Run. Run. Her grasping mind found a handhold. Dr. Robin. Her appointment. “I’m sorry, but I really do have to go. I have an appointment I’m going to be late for.” “Too bad,” he said, the same sympathetic smile lighting his face. “It was very nice to meet you, Sarah.

I’d be interested in knowing how you feel about Thérèse as you read on. Maybe we can have a Zola book club in the park?” Sarah smiled and then said, “Maybe?” She stood up, straightening her coat. No more words came. Before he could respond, she turned and walked away. She hoped desperately that no one had been looking at her. Her face felt bright red. There had been a pleasant glitch in her routine, something she felt excited about. She was going to be late after all. There was no way she’d be telling Dr. Robin about this meeting—not today anyway.

It wasn’t until she was almost at her therapist’s office that she realized she had left her book on the bench. CHAPTER 2 When there is no hope in the future, the present appears atrociously bitter. THÉRÈSE RAQUIN The receptionist didn’t recognize Sarah when she arrived. She never did. She always looked up her name, every single time, with the same blank expression. It was impossible to tell whether she was doing it consciously or not. Sarah sat and opened a magazine, kicking herself for leaving behind her book. Sarah remembered Dr. Robin’s admonition: “Try not to use those words: ‘Always,’ ‘never,’ ‘you always,’ ‘you never.’ ‘Impossible.

’ ‘Every time.’” They were so difficult to cut out of her vocabulary, those aggressive, brittle words. But the therapist was right, as always. Non-violent communication was key to normalizing emotions, getting them under control. Helena Robin seemed to have mastered that particular technique. She always seemed to deal with pain, suffering, chaos, and confusion as though they were entirely normal feelings, emotional experiences as ordinary as boredom or hunger. She was especially adept at defusing anger. Sarah wondered sometimes if she was even human. “Don’t you just want to give up sometimes?” Sarah had once asked her. The calm, collected empathy of the therapist’s response had partly soothed, partly infuriated her.

Now she only asked it in her mind, along with many other questions. Their relationship, though powerful in its depths of trust and openness, sometimes seemed a fragile shell that was up to Sarah to keep intact. Dr. Robin had been referred to Sarah by her friend, Laura, back when Sarah had first started experiencing blackout periods and those awful nightmares. Sarah was reluctant, but she had to admit that the incidents were affecting everyone and everything in her life. Laura, who’d been to see the therapist for some kind of postpartum care, had strongly suggested that Sarah give Dr. Robin a try. To her surprise, when Sarah brought up the idea with Eric, he’d insisted on it. Sarah looked around the spotless waiting area, unnerved by the perfect tidiness of the place. It always felt as if she was the doctor’s only patient, though she knew that wasn’t the case.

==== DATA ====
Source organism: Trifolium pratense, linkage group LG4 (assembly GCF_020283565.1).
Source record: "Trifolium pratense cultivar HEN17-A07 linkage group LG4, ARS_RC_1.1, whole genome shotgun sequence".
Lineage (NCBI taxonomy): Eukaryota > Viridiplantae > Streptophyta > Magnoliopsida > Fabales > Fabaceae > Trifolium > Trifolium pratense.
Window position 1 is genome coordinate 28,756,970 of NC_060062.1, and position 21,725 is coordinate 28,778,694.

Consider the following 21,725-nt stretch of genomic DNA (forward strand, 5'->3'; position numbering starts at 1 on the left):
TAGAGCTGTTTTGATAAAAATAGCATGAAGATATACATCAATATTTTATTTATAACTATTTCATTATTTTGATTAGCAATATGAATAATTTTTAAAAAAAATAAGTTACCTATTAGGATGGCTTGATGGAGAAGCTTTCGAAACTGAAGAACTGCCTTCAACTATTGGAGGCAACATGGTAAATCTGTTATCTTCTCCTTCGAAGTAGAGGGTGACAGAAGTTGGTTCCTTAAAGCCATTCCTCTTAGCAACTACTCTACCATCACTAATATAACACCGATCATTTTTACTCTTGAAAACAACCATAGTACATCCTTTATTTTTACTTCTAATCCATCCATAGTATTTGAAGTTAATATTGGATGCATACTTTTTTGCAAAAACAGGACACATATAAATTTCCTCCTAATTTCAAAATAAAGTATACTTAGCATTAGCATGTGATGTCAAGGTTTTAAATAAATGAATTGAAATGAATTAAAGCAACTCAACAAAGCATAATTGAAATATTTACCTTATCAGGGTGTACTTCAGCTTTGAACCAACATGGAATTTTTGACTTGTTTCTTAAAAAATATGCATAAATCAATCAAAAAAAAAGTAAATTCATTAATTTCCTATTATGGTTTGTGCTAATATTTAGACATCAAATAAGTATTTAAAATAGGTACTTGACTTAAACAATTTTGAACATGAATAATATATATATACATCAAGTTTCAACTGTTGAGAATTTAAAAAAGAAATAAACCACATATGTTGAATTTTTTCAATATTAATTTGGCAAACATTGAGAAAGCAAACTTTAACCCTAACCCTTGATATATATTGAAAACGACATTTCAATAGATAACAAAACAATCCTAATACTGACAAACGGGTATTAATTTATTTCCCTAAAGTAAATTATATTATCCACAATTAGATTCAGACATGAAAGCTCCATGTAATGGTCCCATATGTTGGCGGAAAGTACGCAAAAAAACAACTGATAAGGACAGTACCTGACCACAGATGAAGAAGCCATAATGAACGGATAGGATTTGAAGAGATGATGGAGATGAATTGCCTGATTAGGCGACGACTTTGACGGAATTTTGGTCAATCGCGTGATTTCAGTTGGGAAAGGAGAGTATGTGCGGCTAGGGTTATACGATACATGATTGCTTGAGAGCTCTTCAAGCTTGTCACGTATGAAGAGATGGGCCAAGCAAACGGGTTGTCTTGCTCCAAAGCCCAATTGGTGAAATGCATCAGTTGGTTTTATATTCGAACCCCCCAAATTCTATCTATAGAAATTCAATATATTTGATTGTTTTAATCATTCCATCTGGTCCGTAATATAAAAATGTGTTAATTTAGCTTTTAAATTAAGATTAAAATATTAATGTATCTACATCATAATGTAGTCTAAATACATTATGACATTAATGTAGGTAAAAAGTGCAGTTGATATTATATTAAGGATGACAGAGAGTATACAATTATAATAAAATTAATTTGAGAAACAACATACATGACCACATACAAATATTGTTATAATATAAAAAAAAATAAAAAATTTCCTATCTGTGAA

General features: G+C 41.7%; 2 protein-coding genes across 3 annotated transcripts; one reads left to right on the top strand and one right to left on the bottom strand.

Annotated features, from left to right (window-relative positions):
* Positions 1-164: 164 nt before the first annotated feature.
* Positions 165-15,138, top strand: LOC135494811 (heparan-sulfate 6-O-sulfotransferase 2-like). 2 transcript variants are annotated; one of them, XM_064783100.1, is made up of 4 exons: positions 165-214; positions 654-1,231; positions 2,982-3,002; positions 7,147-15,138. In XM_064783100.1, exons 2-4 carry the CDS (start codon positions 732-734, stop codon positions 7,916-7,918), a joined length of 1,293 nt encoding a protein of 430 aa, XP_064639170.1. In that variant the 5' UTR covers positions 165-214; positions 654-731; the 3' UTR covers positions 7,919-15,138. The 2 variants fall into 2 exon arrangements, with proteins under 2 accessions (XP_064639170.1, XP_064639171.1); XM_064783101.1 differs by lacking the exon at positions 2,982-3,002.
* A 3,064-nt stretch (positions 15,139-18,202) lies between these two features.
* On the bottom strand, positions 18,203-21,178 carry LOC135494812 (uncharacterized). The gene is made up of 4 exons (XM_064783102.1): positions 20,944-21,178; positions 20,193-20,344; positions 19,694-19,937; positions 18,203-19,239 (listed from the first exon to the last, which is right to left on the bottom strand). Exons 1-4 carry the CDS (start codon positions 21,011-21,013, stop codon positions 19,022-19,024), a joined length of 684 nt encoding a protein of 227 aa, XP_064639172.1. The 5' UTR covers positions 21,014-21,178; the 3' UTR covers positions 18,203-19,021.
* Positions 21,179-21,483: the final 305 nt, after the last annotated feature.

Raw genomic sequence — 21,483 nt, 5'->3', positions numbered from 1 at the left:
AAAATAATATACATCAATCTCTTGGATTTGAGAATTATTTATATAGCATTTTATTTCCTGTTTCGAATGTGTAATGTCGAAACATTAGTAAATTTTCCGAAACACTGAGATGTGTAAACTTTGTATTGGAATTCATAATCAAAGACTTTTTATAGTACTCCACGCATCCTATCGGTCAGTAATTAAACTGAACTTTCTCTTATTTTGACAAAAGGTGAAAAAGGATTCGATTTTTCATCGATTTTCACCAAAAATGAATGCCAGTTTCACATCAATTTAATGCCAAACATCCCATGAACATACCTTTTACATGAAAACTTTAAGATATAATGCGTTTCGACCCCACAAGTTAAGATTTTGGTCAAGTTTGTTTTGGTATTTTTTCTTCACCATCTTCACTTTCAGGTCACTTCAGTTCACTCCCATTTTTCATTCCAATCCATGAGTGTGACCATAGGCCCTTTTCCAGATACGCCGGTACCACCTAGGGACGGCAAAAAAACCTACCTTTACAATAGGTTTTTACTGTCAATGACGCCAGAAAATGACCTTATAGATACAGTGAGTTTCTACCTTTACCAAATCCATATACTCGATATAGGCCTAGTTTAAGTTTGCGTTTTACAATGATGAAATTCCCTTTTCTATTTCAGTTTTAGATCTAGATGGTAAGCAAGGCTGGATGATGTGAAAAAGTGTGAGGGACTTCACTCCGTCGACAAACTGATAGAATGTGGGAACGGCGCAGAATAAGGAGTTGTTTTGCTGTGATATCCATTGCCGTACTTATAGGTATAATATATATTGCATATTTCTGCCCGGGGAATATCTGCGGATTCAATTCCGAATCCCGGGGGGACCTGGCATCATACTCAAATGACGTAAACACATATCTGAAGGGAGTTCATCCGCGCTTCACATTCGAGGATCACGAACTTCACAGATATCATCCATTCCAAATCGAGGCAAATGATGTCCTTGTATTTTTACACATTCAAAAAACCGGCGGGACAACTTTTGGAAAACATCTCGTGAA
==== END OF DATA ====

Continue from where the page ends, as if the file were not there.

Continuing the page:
She’d seen other men and women come through, anonymous figures who smiled apologetically or made halfhearted attempts to shield their faces as they hurried past. She’d been concerned in the beginning that the proximity of the office to her own home would lead to awkward run-ins, but fortunately she’d never seen anyone she recognized. Dr. Robin, as her patient-friendly website pronounced, specialized in anxiety disorders and fears. Her “About Me” page featured a photo of the attractive, auburn-haired doctor, an appropriately inquisitive expression lighting up her hazel eyes, sitting on a bench somewhere. Underneath her bio were her credentials: M.D. from Cornell, specialization in Psychiatry; internship at Weill-Cornell Hospital in Manhattan; focused studies in psychobiology, the molecular basis of anxiety and psychotic disorders; background in clinical hypnotherapy. It all sounded very impressive to Sarah. But it was Dr.

Robin’s open face that made her seem most accessible and trustworthy. She also didn’t have any social media accounts, which, though unusual, struck Sarah as vaguely healthy. She was on LinkedIn —but that wasn’t really social media. Sarah wondered about Dr. Robin’s friends and family but never asked. “Dr. Robin uses hypnotherapy, in conjunction with traditional therapies, to help her patients transition to a new stage in their lives—one in which they feel empowered to overcome longlasting fears and anxieties.” That sounded just right for Sarah; when she read it, she realized she was willing to try anything to accomplish that particular transition. She wasn’t sure what the next stage would be, but a part of her life was most definitely over. Eric and the kids reminded her constantly of that.

The hypnosis sessions, as it turned out, were not at all what Sarah had imagined. She had pictured herself floating into a netherworld, like the first time she had smoked pot in her freshman year of college. That experience had been surprisingly blissful: an immersion into a quieter, more accepting place where everything needn’t be perfect. Sarah had loved it so much that it had terrified her, and she’d vowed never to do it again. Hypnosis was different. The first time she’d walked into Dr. Robin’s office, she had not felt calm at all; she’d been on edge, as tense as ever. Dr. Robin had sat down and spoken to her in a silky, soothing voice: “You don’t have anything to be afraid of, Sarah. We’re not going to do anything you haven’t done before in one way or another.